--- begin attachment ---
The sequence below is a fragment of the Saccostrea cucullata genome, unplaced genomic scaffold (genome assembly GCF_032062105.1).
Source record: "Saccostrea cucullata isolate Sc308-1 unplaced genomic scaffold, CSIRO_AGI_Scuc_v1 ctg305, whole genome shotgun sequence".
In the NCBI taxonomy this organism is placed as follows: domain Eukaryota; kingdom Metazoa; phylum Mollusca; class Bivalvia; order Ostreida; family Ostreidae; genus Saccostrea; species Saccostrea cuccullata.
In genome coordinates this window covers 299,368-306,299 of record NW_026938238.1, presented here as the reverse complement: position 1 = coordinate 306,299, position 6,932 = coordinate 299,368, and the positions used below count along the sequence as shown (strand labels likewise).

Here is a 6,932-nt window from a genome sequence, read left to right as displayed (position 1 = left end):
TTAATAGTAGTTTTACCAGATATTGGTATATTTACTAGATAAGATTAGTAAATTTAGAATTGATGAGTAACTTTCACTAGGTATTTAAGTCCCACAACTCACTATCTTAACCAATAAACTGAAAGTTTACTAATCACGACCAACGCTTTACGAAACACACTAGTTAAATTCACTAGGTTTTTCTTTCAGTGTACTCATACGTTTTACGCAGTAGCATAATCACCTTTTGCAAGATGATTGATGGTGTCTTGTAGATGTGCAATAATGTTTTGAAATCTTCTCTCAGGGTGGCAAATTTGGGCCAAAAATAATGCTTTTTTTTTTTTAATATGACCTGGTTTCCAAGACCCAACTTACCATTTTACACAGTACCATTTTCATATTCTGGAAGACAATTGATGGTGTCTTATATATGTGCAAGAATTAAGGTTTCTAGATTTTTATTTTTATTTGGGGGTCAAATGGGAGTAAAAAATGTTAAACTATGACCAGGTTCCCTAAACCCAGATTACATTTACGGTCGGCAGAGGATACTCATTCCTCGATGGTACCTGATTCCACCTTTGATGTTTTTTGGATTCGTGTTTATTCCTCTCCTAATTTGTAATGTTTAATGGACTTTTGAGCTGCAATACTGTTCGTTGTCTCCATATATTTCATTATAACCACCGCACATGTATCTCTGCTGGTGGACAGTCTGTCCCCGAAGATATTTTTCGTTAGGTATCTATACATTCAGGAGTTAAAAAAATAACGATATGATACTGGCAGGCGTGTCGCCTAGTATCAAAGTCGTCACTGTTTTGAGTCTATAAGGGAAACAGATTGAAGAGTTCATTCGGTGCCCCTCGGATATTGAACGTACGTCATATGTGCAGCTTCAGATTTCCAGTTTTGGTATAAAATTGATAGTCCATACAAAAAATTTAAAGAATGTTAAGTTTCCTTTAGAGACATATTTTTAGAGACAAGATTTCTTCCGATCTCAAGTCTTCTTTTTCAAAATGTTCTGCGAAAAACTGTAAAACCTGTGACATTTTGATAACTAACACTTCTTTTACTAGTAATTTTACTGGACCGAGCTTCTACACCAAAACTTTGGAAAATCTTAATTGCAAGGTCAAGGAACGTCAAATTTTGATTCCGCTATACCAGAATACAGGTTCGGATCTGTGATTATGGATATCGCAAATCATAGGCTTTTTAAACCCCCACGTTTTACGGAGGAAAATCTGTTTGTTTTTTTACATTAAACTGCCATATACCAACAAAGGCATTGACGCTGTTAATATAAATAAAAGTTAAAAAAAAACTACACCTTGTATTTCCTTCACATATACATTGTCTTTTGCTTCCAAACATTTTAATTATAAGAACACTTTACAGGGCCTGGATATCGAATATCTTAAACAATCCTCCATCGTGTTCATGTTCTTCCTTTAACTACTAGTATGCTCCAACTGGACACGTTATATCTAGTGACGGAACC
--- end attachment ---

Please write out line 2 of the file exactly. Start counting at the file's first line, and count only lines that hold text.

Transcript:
Source record: "Saccostrea cucullata isolate Sc308-1 unplaced genomic scaffold, CSIRO_AGI_Scuc_v1 ctg305, whole genome shotgun sequence".